Glasgow’s oldest cotton mill
Stuart Nisbet returns to the site of his first article in the Lost Mills series (FORK News No. 40) to describe Glasgow’s oldest cotton mill.
Glasgow’s journey from medieval town to world-leading manufacturing city covered many stages. One was its reign as ‘King Cotton’. This occurred with the advent of steam power, following the success of an earlier generation of water-powered cotton mills.
This city is usually credited with having had only one water-powered cotton mill. This was at South Woodside on the Kelvin, which is the subject of this article. FORK News readers will know that Glasgow had others at Wyndford on the Possil Burn (FORK News No. 41).
The early centre of fine textile making in the Glasgow area developed from the 1760s at Anderston. Two of the main players were William Gillespie, a linen printer, and James Monteith, a weaver.
The early water-powered cotton industry in the region started with spinning mills on the White Cart at Busby (1778) and on the Levern Water at Dovecothall, Barrhead (1780). Richard Thomson was involved in both, and in 1783 he built a third cotton mill, at South Woodside, in partnership with Gillespie and Monteith.
All the early mills were based on Richard Arkwright’s designs. He visited Paisley in September 1784, where he was made a Freeman. The following month Arkwright attended a dinner in Glasgow with various cotton spinners, including the Woodside partners. Immediately after this, he made his celebrated visit to the falls of Clyde with David Dale, and New Lanark was conceived. At this time, Woodside mill was already spinning cotton yarn, using the power of the Kelvin.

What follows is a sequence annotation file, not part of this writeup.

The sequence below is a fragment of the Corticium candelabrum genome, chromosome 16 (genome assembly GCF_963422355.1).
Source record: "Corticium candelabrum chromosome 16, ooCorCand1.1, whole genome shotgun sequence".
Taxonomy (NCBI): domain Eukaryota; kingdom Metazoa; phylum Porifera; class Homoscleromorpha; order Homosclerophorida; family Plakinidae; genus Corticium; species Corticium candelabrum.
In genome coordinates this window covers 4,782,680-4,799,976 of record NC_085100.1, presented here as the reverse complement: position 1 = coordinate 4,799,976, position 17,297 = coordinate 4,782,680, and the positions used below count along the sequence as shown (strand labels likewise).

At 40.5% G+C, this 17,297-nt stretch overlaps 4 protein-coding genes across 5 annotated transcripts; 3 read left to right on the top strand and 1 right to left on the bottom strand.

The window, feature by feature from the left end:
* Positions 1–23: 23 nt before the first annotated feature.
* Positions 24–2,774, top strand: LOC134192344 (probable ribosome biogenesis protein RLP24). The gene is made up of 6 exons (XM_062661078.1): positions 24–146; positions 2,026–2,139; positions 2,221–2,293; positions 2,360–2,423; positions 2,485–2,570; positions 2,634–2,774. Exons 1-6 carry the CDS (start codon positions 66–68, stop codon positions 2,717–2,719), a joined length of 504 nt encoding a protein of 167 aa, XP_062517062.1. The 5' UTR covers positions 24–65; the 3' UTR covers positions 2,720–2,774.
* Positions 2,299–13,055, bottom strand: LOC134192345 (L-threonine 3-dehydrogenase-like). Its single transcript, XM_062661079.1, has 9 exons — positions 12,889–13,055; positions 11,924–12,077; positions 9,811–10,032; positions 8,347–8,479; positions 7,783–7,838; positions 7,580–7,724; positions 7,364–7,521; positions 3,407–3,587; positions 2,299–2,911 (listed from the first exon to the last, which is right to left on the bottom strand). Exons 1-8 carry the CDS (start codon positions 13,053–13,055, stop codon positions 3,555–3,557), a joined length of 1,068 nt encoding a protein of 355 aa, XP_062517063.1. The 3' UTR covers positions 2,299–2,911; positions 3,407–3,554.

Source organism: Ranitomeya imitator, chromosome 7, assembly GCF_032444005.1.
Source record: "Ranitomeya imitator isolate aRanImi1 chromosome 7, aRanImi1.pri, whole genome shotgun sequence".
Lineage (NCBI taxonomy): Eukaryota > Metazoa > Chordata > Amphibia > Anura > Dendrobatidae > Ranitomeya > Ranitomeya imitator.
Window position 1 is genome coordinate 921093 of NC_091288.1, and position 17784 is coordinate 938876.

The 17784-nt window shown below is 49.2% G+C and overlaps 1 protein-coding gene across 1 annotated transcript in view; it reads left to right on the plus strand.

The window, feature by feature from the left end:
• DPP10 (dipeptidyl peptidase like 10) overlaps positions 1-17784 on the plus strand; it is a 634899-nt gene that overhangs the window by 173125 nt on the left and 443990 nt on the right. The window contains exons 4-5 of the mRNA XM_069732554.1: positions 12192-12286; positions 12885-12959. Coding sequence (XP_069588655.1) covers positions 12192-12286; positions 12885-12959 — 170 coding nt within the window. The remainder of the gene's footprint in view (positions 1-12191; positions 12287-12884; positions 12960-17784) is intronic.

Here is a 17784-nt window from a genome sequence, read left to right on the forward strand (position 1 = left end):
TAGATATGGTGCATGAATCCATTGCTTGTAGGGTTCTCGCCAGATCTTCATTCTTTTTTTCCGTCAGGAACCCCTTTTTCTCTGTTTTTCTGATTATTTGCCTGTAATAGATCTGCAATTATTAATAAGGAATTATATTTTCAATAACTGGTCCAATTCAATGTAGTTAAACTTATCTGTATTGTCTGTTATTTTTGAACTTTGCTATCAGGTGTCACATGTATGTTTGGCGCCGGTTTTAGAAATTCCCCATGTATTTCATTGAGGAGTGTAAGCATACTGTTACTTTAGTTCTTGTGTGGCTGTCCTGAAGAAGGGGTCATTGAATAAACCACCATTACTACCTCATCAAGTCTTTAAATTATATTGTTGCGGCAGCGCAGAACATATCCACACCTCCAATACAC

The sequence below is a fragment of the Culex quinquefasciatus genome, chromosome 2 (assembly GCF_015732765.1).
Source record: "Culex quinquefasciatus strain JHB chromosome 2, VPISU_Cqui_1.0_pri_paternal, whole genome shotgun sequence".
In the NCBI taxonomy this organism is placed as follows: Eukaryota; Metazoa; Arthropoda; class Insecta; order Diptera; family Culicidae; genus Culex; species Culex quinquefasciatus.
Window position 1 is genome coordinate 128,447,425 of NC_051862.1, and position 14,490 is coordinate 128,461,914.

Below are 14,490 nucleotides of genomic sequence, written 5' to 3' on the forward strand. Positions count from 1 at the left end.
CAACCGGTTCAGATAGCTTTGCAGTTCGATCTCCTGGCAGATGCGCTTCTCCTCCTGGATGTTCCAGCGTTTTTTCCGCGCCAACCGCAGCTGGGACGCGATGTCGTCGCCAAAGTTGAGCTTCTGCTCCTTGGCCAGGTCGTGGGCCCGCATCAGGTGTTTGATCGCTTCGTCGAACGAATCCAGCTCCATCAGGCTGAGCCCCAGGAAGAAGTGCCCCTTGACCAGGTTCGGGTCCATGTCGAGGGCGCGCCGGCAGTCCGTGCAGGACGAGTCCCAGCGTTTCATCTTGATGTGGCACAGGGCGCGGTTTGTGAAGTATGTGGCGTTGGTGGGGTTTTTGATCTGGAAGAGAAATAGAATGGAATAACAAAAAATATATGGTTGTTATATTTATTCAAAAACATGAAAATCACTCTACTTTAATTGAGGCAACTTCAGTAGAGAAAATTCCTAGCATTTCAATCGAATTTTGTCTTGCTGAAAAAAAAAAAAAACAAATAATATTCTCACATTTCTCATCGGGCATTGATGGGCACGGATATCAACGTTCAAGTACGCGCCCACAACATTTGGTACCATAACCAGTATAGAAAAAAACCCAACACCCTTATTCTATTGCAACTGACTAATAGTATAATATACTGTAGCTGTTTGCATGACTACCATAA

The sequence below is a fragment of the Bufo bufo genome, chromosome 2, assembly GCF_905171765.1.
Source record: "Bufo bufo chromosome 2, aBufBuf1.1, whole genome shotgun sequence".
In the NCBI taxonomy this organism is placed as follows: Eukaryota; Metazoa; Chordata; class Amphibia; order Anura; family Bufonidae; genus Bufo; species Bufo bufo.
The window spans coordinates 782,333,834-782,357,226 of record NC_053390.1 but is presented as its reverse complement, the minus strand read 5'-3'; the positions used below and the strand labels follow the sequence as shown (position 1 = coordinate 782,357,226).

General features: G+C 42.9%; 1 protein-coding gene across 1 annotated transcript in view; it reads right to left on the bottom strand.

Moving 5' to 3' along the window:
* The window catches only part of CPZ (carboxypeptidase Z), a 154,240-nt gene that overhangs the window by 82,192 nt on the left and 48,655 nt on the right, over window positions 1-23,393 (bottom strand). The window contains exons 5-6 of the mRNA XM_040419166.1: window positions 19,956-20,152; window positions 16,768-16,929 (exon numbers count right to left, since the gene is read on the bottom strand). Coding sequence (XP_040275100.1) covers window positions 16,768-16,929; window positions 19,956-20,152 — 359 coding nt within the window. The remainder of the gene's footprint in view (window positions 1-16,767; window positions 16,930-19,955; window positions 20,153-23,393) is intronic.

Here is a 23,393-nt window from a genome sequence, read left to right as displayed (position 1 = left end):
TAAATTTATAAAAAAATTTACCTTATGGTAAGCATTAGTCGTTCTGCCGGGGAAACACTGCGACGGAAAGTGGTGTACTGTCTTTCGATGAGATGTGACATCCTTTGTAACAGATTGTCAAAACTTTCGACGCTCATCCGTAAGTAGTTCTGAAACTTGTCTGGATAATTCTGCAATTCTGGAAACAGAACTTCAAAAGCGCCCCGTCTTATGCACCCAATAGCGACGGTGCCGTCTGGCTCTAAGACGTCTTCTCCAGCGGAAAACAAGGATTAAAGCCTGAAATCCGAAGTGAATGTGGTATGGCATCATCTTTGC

Despite Glasgow’s claim to Woodside as its earliest mill, at this time the city had barely begun to spread beyond its medieval centre. In the Old Statistical Account in the 1790s, Woodside was considered to be a village well outside the city.
Woodside cotton mill was located at the downstream end of the flat site which includes the car park for Kelvinbridge underground station. The lade ran across the site, with the mill sitting astride it. Like most of the mill sites on the Kelvin, this was by no means the first mill on the site. The earlier paper mill at South Woodside was covered in FORK News No. 40.
James Monteith had ambitions to dominate the early water-powered spinning industry in the Glasgow area. Around the time of Arkwright’s visit, he bought Woodside mill form this two partners. He was also a founding partner in the water-powered mills at Blantyre (1785) and Pollokshaws (1792), and in 1793 he took a ten-year lease on a site on the White Cart in Cathcart parish. Fortunatley for Glasgow’s park lovers, this mill was never built, and the site in now the falls in Linn Park.
In 1799 Paisley’s Underwood mill bought the first James Watt steam engine in Scotland. From this point onwards, water power became less important, as steam-powered cotton mills could be built on any street corner in Glasgow.
Despite the rise of steam power, the existing water-powered mills continued to thrive. By 1812 Woodside cotton mill was run by Gillespie’s heirs. In 1832 Henry Houldsworth, who had been recruited from Nottingham by Gillespie in 1799, was the owner. He also owned a number of steam-powered mills, including one a Anderston. By this time Woodside cotton mill had 8,000 spindles, all driven by the power of the Kelvin.
In November 1835 Woodside cotton mill was burnt to the ground. The proprietors advertised the site, noting its forty-year reign as a successful cotton mill, and offering to rebuild it. However, by this time other industries were more lucrative and it was rebuilt as a paper mill in 1837. A steam-powered weaving mill was added directly downstream.
Although the mills and lade are long gone, the rubble weir can still be seen beneath the arch of Kelvin Bridge. If you look carefully under the bridge from the Kelvin Walkway, you can also see the bricked-up arch of the mill lade, beneath the legs of the Underground escalator. The cobbled access to the mill, Woodside Road, with its ruts worn by carts, also reminds us of the extensive water-powered industry driven by the waters of the Kelvin.